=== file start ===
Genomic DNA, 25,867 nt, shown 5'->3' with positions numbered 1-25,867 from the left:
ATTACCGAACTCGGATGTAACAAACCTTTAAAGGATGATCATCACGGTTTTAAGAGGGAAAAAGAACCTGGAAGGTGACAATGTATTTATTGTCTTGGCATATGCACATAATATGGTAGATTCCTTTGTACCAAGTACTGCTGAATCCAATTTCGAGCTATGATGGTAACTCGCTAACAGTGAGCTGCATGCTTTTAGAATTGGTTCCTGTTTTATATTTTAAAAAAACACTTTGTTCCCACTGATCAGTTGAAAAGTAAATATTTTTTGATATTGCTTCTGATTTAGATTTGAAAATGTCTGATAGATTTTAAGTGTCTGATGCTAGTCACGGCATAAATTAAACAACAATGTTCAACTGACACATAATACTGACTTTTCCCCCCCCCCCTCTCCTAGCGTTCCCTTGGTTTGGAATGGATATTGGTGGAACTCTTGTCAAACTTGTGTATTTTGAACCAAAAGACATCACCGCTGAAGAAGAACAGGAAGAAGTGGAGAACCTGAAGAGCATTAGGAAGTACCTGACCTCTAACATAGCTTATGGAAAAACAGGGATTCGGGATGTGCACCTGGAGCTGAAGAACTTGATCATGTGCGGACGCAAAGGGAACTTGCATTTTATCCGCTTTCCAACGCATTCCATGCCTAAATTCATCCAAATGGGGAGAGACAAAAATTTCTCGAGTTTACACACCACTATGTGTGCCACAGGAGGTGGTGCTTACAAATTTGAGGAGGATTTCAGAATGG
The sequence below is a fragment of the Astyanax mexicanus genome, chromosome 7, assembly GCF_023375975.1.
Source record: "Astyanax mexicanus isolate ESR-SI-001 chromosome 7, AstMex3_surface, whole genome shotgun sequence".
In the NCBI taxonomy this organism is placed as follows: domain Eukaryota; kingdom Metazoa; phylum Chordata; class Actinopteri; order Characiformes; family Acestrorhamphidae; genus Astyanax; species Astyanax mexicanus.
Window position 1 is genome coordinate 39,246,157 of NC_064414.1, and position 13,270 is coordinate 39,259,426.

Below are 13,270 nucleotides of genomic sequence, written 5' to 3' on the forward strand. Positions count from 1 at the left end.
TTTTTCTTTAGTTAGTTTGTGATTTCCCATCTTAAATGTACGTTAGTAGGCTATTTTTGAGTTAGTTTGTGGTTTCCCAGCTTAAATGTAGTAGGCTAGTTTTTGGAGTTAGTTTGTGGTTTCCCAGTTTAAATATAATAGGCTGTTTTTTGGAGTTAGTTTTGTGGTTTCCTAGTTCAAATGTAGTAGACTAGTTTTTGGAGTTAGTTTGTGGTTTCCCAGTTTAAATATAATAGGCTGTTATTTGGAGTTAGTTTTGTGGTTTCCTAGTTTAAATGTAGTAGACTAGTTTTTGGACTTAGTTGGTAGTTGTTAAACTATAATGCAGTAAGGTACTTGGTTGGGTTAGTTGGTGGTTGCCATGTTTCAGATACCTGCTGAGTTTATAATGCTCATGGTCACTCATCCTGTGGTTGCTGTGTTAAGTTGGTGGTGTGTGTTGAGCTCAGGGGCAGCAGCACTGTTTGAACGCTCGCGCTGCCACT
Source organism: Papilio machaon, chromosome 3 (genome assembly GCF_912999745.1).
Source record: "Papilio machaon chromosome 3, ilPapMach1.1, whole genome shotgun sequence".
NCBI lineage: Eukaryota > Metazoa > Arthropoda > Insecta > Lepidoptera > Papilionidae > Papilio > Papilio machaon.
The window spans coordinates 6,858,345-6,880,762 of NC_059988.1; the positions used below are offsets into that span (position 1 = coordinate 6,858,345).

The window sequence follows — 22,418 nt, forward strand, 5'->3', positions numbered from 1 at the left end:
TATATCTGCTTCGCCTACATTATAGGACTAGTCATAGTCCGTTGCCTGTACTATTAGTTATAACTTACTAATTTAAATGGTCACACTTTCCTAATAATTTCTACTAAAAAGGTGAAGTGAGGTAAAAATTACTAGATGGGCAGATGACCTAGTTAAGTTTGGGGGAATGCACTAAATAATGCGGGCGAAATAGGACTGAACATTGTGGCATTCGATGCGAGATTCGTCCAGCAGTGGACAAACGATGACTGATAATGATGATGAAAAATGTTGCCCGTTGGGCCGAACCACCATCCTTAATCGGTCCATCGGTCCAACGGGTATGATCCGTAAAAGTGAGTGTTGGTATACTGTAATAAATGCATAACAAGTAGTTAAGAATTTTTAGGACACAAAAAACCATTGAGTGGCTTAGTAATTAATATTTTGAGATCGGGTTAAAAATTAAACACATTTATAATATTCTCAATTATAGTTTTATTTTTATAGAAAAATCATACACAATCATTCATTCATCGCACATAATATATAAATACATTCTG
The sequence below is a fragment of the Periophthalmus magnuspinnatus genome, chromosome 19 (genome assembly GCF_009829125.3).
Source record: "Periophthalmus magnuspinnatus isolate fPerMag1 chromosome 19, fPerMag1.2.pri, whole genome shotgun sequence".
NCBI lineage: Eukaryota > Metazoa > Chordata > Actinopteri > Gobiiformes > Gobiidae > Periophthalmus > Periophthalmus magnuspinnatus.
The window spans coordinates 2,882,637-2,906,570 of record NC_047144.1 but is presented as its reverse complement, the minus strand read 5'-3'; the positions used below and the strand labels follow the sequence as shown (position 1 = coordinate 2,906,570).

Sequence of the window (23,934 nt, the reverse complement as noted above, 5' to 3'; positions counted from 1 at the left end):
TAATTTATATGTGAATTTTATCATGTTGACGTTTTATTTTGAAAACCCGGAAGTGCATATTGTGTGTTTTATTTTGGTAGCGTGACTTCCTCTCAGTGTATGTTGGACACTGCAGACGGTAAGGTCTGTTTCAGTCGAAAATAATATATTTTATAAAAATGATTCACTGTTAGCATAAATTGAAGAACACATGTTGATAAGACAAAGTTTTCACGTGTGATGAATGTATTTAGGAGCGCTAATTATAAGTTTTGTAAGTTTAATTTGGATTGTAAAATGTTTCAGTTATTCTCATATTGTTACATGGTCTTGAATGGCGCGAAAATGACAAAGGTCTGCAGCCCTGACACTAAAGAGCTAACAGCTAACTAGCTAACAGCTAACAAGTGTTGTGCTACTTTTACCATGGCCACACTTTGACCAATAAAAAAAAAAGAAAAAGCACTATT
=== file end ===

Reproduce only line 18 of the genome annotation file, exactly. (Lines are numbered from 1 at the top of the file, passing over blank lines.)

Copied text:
The window spans coordinates 2,882,637-2,906,570 of record NC_047144.1 but is presented as its reverse complement, the minus strand read 5'-3'; the positions used below and the strand labels follow the sequence as shown (position 1 = coordinate 2,906,570).